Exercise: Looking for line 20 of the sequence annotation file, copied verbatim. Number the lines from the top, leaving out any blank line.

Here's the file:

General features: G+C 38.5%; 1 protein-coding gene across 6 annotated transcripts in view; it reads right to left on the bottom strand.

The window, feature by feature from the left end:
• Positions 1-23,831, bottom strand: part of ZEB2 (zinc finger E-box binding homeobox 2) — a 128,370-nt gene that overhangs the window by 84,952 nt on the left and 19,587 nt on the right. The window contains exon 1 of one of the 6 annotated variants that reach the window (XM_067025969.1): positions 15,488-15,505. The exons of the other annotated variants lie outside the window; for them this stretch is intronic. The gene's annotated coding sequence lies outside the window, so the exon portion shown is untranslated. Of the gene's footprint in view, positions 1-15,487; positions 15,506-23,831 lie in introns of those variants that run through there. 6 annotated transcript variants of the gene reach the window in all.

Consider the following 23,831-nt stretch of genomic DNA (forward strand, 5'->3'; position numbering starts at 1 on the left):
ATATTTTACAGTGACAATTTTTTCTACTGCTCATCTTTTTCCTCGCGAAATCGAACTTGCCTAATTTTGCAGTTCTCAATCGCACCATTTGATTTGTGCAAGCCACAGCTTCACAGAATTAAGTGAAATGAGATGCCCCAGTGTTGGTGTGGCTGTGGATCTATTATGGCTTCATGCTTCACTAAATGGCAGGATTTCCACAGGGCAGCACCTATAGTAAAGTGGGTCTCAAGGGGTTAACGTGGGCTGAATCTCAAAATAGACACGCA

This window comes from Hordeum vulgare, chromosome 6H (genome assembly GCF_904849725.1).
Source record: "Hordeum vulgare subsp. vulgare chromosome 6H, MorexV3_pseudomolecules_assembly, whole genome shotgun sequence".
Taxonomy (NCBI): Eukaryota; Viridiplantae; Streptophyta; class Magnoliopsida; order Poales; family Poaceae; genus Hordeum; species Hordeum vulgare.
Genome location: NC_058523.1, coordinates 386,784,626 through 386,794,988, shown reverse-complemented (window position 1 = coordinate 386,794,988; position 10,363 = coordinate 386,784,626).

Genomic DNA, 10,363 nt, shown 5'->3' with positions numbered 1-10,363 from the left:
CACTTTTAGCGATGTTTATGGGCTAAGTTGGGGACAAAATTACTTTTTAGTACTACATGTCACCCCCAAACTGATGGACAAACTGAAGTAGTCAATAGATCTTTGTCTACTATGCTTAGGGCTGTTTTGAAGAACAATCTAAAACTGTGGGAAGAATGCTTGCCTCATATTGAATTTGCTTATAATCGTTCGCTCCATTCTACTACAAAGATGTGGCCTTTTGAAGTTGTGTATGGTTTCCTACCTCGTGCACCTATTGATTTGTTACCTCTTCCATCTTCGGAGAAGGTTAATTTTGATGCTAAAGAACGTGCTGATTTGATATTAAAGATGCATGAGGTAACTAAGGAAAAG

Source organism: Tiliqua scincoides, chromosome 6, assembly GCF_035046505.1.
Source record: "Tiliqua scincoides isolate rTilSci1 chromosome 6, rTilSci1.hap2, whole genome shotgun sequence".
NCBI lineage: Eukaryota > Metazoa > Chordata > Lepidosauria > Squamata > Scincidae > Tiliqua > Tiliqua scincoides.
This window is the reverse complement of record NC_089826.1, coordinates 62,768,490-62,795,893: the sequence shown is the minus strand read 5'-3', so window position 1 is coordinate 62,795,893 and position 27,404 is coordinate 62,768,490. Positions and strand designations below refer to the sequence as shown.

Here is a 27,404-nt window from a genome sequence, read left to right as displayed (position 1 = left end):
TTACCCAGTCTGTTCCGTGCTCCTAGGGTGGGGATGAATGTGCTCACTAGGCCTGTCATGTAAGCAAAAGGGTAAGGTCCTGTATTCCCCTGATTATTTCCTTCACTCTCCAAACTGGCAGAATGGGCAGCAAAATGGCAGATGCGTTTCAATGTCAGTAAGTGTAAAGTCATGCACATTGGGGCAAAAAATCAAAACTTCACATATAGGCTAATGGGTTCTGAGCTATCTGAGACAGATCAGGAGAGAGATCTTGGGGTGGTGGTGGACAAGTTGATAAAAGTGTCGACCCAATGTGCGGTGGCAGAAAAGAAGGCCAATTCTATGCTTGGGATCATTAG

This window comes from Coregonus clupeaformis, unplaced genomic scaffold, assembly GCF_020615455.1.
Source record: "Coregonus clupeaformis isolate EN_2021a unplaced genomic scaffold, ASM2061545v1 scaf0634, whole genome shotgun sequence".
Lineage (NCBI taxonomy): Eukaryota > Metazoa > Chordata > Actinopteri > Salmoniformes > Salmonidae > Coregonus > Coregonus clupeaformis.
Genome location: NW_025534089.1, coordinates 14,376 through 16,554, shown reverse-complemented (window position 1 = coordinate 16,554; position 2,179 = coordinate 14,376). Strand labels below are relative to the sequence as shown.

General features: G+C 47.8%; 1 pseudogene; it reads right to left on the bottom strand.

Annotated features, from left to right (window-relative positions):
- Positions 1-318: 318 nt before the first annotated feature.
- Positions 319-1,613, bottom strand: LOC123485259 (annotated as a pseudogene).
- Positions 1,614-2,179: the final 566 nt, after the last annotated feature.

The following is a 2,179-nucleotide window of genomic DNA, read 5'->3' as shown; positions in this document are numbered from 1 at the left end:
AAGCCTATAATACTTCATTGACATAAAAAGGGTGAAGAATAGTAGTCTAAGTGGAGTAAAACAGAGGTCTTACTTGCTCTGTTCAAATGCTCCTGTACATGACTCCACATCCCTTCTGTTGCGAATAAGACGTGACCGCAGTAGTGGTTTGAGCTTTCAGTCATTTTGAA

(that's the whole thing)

Lineage (NCBI taxonomy): Eukaryota > Metazoa > Chordata > Actinopteri > Salmoniformes > Salmonidae > Coregonus > Coregonus clupeaformis.